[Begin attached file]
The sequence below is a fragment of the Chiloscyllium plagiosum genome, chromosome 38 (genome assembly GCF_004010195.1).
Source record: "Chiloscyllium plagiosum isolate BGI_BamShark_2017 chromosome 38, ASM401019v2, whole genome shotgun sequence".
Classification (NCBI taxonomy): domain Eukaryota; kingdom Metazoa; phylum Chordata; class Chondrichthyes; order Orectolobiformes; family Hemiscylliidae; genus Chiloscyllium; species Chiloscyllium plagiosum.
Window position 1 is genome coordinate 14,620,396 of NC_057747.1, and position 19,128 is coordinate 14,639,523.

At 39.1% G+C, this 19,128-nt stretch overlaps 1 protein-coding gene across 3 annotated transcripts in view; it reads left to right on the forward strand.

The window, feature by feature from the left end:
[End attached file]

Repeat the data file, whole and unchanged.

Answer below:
The sequence below is a fragment of the Chiloscyllium plagiosum genome, chromosome 38 (genome assembly GCF_004010195.1).
Source record: "Chiloscyllium plagiosum isolate BGI_BamShark_2017 chromosome 38, ASM401019v2, whole genome shotgun sequence".
Classification (NCBI taxonomy): domain Eukaryota; kingdom Metazoa; phylum Chordata; class Chondrichthyes; order Orectolobiformes; family Hemiscylliidae; genus Chiloscyllium; species Chiloscyllium plagiosum.
Window position 1 is genome coordinate 14,620,396 of NC_057747.1, and position 19,128 is coordinate 14,639,523.

At 39.1% G+C, this 19,128-nt stretch overlaps 1 protein-coding gene across 3 annotated transcripts in view; it reads left to right on the forward strand.

The window, feature by feature from the left end: